Though she's off to Japan for a while, often as not lately when I get home and she is here, Junko's been reading something or another about automobiles. Such is the obsession of the new driver, even at middle age (44.5), who's still amazed at how well she can maneuver cars of various sizes in this, one of the strangest driving environments on the planet.

After all, we don't just have hills in San Francisco, we have mountains. Plus a confusing array of one-way streets that only occasionally continue to be one-way streets as they bifurcate the city. No, that would be far too easy. Our streets like to tease drivers: Now I'm one-way that way; now I'm two-way; oh oh, now I'm one-way the other way!

If this sounds like our population, sobeit, but hey, I'm not complaining here. The sexual orientation of those around me only make this place more interesting. I see, I sense, I appreciate. Sometimes, I admit, I feel even older than I am biologically, because I am so boring, i.e., single-minded as far as my sexual proclivities are concerned.

My only consolation is that I love women SO much that I hope that counts for something somewhere for somebody. And I do. My eyes still wander; Junko makes fun of me for it. "You love Asian women so much, you really should move to Daly City," she says sincerely. But no, I protest, I also love white, black, Latina, Indian, Filipina, and Indigenous women -- do they live there too?

It's a familiar joke, because she knows I could never live in Daly City. Malvina Reynolds sealed that deal a long time ago when she wrote "Little Boxes," and enshrined the term "ticky-tacky" in our language eternally.

In any event, the title of this post contains a promise, so I best deliver on it. The image of a car above is a 1956 Ford, blue and white. As the new cars were being promoted in late summer/early fall 1955, I was 8, and I got my hands on the photos of what was soon to be coming down the line.

I fell in love with this particular car with this particular color scheme.

But it was forbidden love, naturally the most exciting kind. I already knew that NOBODY in my family would buy a Ford. Why? Because, according to family legend as it was related to me, Ford stole my Grandpa's tool and die tool designs and patented them, never compensating him a dime.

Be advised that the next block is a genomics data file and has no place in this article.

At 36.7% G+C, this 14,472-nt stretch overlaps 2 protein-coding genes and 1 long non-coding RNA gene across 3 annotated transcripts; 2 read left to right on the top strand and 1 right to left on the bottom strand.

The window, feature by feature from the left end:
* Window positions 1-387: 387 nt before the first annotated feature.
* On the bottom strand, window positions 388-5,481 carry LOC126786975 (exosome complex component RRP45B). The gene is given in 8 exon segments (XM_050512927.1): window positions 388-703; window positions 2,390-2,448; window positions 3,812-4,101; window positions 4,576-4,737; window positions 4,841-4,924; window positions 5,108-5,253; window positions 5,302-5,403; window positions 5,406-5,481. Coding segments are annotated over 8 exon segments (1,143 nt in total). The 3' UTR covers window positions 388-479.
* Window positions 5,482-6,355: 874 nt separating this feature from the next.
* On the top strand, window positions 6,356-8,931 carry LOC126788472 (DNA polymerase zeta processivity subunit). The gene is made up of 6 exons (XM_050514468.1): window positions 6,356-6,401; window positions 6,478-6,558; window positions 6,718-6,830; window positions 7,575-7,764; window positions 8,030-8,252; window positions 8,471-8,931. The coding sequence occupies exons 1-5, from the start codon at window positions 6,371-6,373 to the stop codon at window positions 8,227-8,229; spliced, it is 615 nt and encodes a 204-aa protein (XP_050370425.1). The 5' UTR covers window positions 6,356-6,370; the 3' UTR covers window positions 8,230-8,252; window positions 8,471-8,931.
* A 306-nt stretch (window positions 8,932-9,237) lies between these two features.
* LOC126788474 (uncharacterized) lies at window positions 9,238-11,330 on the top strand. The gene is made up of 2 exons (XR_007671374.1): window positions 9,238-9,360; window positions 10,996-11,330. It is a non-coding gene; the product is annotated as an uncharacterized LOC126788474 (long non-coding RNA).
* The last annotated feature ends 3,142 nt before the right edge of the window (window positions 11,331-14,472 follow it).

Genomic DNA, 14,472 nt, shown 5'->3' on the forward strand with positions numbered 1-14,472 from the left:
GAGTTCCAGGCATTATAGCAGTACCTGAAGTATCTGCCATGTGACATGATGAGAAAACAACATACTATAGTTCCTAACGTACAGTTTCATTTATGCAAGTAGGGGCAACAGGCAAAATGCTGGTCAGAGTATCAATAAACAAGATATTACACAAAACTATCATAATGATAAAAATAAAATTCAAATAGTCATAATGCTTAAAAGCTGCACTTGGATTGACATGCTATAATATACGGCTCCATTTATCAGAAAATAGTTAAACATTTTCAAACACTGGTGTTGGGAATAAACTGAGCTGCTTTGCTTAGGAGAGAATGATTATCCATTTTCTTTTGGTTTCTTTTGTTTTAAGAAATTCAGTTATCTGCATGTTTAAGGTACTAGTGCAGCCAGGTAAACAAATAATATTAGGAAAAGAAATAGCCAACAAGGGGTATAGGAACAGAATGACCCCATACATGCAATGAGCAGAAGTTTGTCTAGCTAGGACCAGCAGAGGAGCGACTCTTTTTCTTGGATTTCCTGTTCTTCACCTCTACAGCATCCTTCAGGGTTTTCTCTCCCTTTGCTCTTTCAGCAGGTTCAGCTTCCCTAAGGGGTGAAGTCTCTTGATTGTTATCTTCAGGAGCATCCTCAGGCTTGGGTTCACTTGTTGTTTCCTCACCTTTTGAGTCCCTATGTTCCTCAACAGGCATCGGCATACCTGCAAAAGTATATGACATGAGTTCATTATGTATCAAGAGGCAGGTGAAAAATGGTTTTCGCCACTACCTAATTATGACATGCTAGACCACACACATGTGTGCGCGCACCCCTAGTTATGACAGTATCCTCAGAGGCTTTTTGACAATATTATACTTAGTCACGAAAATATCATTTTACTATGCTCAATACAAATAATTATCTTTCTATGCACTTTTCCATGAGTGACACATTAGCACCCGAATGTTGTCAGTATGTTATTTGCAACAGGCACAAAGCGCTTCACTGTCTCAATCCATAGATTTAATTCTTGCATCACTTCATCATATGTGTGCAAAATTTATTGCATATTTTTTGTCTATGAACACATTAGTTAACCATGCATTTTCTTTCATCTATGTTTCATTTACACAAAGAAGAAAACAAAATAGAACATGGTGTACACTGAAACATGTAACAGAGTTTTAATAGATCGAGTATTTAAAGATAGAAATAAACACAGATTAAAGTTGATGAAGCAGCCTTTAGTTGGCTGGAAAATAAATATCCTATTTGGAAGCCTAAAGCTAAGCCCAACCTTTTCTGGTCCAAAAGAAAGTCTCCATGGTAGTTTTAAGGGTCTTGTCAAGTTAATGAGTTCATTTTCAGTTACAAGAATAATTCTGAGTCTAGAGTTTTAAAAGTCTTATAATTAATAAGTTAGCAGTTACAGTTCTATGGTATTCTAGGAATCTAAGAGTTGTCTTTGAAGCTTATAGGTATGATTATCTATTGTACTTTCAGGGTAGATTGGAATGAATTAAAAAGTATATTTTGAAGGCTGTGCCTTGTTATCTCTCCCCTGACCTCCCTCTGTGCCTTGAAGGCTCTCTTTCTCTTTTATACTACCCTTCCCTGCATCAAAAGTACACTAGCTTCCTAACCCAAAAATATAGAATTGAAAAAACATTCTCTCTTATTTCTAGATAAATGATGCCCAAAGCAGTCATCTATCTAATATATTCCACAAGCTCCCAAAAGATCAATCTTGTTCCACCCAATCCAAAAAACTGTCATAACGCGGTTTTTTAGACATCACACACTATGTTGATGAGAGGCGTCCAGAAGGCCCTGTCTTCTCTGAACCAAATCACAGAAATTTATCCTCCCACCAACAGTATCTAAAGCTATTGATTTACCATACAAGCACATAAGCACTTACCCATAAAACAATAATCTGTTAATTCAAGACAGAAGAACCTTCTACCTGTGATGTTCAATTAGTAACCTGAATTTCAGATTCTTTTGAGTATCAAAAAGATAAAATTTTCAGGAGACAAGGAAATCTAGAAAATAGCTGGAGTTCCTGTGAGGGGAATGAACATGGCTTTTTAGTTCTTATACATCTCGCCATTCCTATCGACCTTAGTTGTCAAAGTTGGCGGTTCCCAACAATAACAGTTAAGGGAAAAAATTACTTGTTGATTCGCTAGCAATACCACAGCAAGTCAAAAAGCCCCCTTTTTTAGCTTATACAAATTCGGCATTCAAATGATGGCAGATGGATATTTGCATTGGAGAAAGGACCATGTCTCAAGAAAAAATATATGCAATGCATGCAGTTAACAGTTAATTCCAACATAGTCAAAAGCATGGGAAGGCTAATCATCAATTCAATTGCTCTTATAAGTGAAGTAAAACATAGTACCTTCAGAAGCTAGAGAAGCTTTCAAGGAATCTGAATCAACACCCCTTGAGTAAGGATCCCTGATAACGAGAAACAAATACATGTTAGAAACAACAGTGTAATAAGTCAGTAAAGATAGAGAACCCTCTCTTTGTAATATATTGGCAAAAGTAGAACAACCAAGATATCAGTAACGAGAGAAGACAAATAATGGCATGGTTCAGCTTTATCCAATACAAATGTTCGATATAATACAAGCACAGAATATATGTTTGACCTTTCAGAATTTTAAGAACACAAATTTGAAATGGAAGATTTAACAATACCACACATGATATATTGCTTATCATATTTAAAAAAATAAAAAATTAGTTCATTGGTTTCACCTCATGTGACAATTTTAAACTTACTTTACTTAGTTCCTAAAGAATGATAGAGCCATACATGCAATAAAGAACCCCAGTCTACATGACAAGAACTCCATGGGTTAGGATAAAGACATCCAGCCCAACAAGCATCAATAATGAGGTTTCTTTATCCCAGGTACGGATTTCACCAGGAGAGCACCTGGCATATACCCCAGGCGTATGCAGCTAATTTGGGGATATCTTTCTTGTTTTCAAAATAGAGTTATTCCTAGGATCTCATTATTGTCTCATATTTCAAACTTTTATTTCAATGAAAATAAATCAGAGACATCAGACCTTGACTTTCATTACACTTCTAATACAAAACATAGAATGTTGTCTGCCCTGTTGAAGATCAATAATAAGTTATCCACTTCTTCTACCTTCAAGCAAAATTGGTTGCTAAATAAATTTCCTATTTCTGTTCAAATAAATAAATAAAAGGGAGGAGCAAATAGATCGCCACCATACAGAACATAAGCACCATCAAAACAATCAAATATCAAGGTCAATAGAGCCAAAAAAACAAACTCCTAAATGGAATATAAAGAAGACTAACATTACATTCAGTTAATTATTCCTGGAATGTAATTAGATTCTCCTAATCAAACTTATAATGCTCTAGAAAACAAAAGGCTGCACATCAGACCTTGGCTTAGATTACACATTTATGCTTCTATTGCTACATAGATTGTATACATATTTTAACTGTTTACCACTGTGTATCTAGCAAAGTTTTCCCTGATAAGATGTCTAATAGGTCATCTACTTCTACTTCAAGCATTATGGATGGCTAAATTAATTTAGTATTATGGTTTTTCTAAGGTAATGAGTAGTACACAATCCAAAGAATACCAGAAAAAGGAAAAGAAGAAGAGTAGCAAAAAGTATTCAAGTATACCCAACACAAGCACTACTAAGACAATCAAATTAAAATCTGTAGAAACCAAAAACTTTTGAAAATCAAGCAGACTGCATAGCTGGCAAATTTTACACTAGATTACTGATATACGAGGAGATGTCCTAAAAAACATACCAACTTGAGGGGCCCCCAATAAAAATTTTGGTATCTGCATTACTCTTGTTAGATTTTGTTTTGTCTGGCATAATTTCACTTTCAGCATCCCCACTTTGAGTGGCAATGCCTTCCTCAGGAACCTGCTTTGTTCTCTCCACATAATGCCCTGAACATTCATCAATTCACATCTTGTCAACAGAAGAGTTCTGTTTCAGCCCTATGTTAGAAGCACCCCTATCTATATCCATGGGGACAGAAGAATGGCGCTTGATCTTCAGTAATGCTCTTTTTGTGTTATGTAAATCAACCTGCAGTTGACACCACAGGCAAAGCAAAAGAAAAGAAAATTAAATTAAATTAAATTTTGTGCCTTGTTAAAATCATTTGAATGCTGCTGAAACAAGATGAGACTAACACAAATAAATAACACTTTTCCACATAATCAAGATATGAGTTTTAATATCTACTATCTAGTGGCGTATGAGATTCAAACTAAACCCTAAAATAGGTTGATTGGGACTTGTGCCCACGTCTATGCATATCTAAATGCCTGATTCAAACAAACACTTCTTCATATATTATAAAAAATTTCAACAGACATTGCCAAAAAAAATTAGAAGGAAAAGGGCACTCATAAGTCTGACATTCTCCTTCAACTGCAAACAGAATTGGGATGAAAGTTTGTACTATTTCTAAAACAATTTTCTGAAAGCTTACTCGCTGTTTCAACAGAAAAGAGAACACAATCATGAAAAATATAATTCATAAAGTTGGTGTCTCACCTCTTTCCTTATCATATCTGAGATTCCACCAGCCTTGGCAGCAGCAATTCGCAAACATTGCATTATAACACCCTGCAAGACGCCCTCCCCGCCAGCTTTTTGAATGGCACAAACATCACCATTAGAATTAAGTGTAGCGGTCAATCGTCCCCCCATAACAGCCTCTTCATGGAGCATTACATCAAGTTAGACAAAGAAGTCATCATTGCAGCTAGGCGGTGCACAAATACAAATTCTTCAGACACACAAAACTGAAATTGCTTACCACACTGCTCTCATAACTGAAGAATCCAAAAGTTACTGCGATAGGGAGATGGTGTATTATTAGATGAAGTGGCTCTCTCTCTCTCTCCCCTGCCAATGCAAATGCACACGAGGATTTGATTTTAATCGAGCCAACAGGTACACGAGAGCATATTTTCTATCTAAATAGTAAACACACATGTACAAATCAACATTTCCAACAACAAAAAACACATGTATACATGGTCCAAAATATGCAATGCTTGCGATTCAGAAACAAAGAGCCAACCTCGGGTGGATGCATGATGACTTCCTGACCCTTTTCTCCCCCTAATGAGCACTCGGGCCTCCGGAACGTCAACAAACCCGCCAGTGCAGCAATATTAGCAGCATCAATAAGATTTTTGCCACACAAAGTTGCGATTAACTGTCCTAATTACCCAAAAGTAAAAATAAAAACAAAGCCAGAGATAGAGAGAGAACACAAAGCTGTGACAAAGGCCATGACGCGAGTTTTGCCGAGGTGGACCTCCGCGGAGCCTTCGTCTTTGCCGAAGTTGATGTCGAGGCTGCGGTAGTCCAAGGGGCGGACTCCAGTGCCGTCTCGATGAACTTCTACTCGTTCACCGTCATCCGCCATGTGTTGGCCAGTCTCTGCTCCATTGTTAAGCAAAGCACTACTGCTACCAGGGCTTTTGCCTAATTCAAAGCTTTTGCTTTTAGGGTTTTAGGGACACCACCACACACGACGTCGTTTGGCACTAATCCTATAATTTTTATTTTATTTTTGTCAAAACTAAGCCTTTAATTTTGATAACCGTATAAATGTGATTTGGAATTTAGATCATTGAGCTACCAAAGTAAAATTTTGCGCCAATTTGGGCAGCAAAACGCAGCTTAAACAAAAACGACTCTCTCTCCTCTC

I do not know the truth of this family story, but I'm thinking my cousin Dan might. The way I heard the tale, Grandpa quit Ford when he found out that he had been ripped off. It may have been during the Depression or maybe in WW2. But, so I recall being told, he went over to GM, and from then on, we all only bought GM or Chrysler cars.

I know my Uncle George went to work not for Ford or GM but for Chrysler. Was this related to the insult to our immigrant clan? Again, I just don't know. Probably my big sister Nancy or Dan's big brother George know many more facts than I, in this regard.

When I reached age 16, I'd been working summer and after-school jobs for around four years. I'd delivered newspapers, picked tomatoes (learning a bit of Spanish in the process), managed a Hobby Shop, walked dogs, babysat, and done odd jobs in the neighborhood.

This lovely colored Oldsmobile, or rather one that could be its twin, came on the market near where we lived at the time, just outside of Bay City, Michigan. The asking price was $40. Despite my work habits and my inherited (from my Scottish Grandpa) ability to save pennies, I still didn't have that much, and my parents were in no position to help me buy it.

So I lost it. Somebody else claimed the car I lusted after, as much as any girl I lusted after at that age. Instead my first car came into my possession a few years later. We called her "Alison's Restaurant," but that's another old story, one to be told some other time...